Sunday, February 19, 2012

the thing again

I've had to watch the The Thing prequel a bunch of times lately, so I felt the need to make this parody. It's not very timely. Sorry.

Uh oh, it's The Thing again.

Burn it, Kurt!

I'm trying!


Come on!


Stupid flamethrower.


Damn it!


Piece of crap.


I hate this flamethrower!


More like lamethrower.



Thursday, January 12, 2012

peeing on dead guys

I avoid commenting on political things, but I think the following statement is noncontroversial enough. A person can hate the Taliban, and have the utmost respect for our men and women in Afghanistan, and also disapprove of peeing on dead guys. That kind of person can exist. I just thought I should point that out. Not everyone realizes it.

I'm not even saying I'm that person. My stance on all three of those questions remains a mystery. I've just seen some people take for granted that those three opinions can't coexist in one person, and they need to know they've made a terrible mistake.

Monday, December 19, 2011

fuck the self

Finally, a guy has added some detail to a vague argument I've felt vaguely strongly* about for the past few years: Sentience, the sense of self, is not a uniquely human trait, nor is it a necessarily important part of intelligence. The self is just a good, practical reference point in the design of thinking machine. And thinking machines are billions of years older than super-intelligent ones we are now. But you didn't come here for my perspective. Here's the video:

Hell yeah, down with the sentience cult. One thing that bothered me was the idea that the self is located down in the midbrain. I'd been rooting for the prefrontal cortex. But that's not a big deal. Only idiots worry about the location of the self.

An importanter lesson to learn from this is that intelligence is one little voice in the primitive democracy of our minds, which explains why it's so easily and often ignored. The only solution is to metaphorically locate its opponents and metaphorically beat them savagely. And that's why I didn't like the Damasio's (the guy in the video) defense of curiosity. It seemed so feeble. It also feels tragic that it's even necessary.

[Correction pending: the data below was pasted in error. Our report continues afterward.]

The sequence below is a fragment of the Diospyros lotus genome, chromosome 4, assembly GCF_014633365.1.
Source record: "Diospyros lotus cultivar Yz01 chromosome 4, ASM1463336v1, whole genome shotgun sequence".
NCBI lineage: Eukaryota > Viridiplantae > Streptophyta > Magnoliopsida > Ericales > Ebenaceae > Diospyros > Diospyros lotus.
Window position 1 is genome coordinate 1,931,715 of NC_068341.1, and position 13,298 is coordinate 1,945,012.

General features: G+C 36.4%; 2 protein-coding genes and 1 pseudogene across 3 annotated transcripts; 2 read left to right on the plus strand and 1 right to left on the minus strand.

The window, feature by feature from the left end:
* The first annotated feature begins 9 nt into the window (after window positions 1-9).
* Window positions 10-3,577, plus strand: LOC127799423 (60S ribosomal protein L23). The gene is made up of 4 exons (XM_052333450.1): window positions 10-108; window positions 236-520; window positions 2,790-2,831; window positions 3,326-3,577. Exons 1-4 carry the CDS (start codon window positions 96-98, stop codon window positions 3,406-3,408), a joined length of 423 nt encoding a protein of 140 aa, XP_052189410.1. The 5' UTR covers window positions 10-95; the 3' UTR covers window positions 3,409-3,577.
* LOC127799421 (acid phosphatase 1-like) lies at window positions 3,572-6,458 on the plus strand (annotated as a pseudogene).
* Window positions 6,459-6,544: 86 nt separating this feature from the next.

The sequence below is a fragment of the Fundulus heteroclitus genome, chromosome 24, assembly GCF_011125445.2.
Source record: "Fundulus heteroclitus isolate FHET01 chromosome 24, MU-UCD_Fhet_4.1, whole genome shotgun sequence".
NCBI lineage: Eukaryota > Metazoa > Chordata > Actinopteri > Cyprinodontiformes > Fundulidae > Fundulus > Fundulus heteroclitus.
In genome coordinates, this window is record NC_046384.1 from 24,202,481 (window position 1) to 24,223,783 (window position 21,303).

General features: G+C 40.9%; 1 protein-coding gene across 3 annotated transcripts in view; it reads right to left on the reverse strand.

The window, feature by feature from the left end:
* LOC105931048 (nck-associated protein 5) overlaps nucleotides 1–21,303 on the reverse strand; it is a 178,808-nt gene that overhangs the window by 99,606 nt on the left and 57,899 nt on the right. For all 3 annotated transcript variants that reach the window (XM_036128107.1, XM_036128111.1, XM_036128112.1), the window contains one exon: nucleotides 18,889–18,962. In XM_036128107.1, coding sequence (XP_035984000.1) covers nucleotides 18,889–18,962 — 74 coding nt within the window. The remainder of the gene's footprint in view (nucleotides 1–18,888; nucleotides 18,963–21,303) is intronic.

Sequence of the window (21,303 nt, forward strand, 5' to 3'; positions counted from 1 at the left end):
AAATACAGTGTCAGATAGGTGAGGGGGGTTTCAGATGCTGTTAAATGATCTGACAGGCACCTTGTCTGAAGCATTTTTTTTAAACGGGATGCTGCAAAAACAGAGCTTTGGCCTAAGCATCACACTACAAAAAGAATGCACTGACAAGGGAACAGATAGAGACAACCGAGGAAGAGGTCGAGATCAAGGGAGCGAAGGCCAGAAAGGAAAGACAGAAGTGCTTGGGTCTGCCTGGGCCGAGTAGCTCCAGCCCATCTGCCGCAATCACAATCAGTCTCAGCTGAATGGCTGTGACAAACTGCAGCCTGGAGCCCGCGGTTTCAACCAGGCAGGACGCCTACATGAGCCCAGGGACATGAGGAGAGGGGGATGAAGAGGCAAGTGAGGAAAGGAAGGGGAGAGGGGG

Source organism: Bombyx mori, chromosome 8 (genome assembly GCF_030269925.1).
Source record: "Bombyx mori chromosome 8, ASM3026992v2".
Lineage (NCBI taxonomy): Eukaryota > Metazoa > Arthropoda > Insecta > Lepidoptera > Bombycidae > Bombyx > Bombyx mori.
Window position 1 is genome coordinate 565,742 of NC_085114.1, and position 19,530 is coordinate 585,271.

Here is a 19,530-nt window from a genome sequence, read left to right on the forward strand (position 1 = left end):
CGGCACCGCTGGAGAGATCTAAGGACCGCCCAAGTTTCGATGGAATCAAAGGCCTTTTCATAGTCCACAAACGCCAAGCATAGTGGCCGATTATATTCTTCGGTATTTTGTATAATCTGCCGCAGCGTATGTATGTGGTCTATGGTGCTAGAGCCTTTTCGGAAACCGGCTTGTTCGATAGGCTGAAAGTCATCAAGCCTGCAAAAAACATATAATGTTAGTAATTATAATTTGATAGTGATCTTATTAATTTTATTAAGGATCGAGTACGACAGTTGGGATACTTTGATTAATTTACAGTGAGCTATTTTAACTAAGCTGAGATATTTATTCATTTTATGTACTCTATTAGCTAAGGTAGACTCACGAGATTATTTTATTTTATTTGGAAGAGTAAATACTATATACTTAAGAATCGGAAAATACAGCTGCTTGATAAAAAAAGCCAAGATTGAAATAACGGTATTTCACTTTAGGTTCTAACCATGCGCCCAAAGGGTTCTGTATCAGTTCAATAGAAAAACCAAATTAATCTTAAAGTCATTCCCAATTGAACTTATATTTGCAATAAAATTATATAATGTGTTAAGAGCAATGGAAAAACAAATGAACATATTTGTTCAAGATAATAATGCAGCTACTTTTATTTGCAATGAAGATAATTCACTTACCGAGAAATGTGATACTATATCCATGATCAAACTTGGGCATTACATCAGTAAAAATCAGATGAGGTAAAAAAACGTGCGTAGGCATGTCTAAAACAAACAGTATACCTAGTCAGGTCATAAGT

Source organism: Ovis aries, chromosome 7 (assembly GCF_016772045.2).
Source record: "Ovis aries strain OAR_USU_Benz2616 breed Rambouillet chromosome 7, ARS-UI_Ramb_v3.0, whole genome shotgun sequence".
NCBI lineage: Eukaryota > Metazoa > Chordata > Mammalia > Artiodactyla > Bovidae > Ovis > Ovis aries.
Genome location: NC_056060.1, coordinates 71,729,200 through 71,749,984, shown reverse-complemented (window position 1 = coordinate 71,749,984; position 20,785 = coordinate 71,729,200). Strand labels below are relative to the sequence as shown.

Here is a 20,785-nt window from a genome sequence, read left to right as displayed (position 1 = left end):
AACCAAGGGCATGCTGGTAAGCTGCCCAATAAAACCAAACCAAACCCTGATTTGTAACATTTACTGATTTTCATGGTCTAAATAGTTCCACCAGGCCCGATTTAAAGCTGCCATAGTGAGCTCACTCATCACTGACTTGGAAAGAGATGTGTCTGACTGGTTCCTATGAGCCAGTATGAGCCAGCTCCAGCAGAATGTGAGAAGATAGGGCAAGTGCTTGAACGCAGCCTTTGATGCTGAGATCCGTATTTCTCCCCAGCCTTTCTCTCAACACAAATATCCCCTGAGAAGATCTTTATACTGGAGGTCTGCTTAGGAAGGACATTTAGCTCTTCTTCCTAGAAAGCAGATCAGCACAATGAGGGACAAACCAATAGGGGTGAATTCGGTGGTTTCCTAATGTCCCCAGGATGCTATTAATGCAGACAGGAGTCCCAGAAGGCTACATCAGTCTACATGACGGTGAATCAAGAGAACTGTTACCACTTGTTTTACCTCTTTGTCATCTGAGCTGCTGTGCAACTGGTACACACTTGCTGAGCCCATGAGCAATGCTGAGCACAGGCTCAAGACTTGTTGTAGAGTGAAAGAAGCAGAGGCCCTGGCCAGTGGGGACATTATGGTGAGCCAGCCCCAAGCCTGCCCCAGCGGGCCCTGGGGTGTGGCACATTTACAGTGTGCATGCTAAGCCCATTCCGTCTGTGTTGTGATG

*Yes, you can use an adverb to modify an adverb, if you're an asshole like me.

Monday, December 12, 2011

swim test

We had our biannual swim test yesterday. Most of the company did the bare minimum basic-level test, and then sat up in the bleachers with their MRE's, watching the handful who volunteered for the intermediate test. I was in the handful of course. We couldn't do the advanced test, because that takes five days and we only had the facility for one. But we got to try the MCIWS indoc, which is supposedly just as good and only takes an hour or so. So now I'm qualified to go to swim instructor school. But obviously the motive was to show off, and here's me cashing that check.

Some highlights:
  • Floating in the diving pool, I had to take off my pants, tie the legs together, and blow them up, to make a flotation device. It wasn't hard, but it was funny.
  • The second hardest thing was the 25 yard underwater swim. It had to be deep, too. Making a ripple on the surface would disqualify us. I tried going calmly and efficiently, as instructed. I made it about 75% of the way before I started to panic, but then I thought of a trick: Instead of giving up and freaking out upward, I could freak out forward. So I quit the calm efficiency thing and went nuts for the rest of the way. It might have been unsafe, but how often do you get a chance to pass a test you haven't prepared for, at the mere cost of a minor risk to your life?
  • The hardest thing was retrieving some rifles and helmets from the bottom of a 16-foot diving pool, while wearing a uniform and boots. It wasn't even part of a test. The test only required us to drop them. But we couldn't leave them there, and the instructor sure as hell wasn't going to get them. My ears are still feeling that one.

Sunday, September 25, 2011

origin of the cft part 2

Delta Squad was pinned down in... I'm not sure, actually. I was never really clear on that. But Sergeant Testley was getting ready to save the day by running 880 yards in boots and utes. Let's see what happens next.

They watched Testley disappear into the dark and stormy darkness. Two minutes and forty-five seconds later, the muzzle flashes began to disappear. Captain Owens clutched Testley's rifle in one hand and his own in the other. His cigar had burned down to a little clump of ash, still precariously held in his lips. He waited an eternity for Testley's voice on the radio, thinking of the sweet mods he would get for his new rifle if that voice never came.